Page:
The injera comes topped with the various stews and curries that it is the accompaniment for. From the top, clockwise: braised vegetables, goat, lentils, chicken, beans, fish, more lentils, lamb. @jeroxie commented on the incredibly low overheads for the restaurant, as the way you attack such a huge share dish is with your hands! So no washing up of cutlery, and we were provided with little paper plates.

I love this style of communal eating. There’s something about sharing food and diving in unadulterated by cutlery that just seems so much more personal and close than even sharing dishes at your local Chinese restaurant. I guess it’s got something to do with the fact that you’re counting on each other to have clean hands? Nothing like an implicit contract of hygiene to bring people closer together.

Each of the stews were good in their own right, but my favourites were definitely the curried chicken stew (very similar to a Malaysian curry, funnily enough, but without the strong coconut milk presence) and the darker version of the lentils. They had quite an great kick to them, where the yellow lentils were a lot more mild.

The beef dish was someting of a disappointment. I was expecting an intense, raw beefiness to hit me when I put it in my mouth – I’m a fan of rare/raw beef, for those of you who don’t know about my yukke and pho obsessions – but the beef seemed to have been somehow tempered with salt and oil. It seemed less raw and almost a little bit cured. Not altogether unpleasant, but definitely not what I was expecting.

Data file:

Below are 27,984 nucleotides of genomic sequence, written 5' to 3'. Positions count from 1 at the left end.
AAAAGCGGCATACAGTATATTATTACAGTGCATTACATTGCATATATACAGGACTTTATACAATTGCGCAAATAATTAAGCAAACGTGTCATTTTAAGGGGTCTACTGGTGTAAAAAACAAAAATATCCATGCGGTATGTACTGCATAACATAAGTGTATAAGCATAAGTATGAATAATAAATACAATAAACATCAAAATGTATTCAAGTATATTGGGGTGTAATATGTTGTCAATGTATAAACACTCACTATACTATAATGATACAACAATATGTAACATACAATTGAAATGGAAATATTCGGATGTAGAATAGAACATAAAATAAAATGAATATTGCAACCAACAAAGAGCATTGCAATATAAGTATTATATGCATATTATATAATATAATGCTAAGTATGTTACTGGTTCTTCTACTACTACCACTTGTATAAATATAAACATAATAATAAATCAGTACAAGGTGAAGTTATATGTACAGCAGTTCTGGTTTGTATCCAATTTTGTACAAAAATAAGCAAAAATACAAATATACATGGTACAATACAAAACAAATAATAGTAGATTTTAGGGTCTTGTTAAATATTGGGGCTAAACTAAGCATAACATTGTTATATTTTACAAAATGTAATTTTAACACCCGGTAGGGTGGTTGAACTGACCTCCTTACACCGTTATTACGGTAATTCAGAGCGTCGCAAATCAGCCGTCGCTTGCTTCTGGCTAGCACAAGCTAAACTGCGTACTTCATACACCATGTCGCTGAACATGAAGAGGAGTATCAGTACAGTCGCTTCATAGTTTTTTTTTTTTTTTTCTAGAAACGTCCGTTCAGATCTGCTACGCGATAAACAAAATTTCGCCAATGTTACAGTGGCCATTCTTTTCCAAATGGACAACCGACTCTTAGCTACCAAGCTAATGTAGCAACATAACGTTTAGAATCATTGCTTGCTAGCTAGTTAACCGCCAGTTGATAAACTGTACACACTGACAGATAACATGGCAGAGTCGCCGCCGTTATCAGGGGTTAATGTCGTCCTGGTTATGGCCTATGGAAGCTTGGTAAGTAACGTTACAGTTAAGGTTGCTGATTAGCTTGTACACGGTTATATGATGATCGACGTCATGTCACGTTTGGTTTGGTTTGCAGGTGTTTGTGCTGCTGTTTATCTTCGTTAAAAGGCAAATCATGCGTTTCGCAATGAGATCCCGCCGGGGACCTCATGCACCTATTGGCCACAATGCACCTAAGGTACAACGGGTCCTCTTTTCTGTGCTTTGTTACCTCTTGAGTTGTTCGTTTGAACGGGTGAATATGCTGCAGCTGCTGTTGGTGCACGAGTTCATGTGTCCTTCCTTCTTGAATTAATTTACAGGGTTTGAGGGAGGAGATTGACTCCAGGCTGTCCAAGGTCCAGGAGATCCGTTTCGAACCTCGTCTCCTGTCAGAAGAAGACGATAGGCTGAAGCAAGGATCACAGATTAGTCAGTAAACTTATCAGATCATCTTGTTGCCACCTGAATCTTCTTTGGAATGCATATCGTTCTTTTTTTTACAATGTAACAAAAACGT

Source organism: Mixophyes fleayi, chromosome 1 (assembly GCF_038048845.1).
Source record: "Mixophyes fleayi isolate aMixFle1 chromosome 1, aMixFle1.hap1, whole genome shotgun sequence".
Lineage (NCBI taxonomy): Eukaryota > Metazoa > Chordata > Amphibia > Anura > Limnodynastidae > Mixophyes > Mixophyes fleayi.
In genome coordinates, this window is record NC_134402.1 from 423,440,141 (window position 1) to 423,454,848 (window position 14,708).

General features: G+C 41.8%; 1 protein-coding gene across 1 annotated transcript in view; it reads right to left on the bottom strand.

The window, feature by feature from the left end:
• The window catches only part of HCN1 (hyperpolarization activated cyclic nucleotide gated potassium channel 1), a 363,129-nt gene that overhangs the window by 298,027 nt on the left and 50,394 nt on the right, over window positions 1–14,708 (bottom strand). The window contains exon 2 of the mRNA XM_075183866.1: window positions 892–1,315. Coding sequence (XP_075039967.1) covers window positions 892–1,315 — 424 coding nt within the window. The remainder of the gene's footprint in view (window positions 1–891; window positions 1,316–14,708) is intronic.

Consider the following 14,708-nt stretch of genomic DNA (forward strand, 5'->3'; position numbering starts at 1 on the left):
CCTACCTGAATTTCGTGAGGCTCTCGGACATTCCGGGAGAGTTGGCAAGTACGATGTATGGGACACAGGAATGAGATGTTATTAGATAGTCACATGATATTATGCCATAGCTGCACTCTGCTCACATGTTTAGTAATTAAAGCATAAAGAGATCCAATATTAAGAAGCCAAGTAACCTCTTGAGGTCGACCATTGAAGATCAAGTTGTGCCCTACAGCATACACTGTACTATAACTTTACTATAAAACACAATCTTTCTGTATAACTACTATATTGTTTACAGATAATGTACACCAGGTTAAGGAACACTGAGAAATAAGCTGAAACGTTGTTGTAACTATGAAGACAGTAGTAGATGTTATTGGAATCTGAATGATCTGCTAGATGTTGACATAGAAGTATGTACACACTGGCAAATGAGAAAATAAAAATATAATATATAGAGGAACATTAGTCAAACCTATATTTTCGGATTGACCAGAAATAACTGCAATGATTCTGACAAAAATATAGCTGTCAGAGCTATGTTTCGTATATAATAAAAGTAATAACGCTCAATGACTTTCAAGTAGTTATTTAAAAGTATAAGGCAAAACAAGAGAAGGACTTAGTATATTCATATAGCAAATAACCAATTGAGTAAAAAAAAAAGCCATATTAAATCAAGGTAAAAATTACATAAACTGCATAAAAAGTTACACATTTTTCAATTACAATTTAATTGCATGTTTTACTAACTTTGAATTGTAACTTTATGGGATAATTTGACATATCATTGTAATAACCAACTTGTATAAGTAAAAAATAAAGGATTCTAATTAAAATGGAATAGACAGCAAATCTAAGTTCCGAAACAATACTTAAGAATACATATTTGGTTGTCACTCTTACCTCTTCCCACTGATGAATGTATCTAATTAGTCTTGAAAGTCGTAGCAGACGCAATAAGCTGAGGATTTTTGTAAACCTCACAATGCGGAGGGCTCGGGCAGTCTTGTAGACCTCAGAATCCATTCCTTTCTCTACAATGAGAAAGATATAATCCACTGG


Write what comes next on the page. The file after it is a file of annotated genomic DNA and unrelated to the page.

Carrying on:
In a mammoth team effort, @jeroxie, @th0i3 and I managed to finish our platter. Then we groaned about our full bellies for a couple of minutes, before @th0i3 and I ordered the ‘cream caramel’ for dessert.
Yeah, I was a little bit dubious about creme caramel being served as a dessert at an African restaurant – we used to serve a packet one at our restaurant in Swan Hill – but the yearning for something sweet to finish off the meal was too great. It came out, and after one spoonful, I knew I was not going to leave any of that deliciousness in the bowl once I was done.

I’d definitely recommend you head down to the Abyssinian if you haven’t been there yet. Head down with a group of your besties, and feast it up. Just make sure you wash your hands beforehand!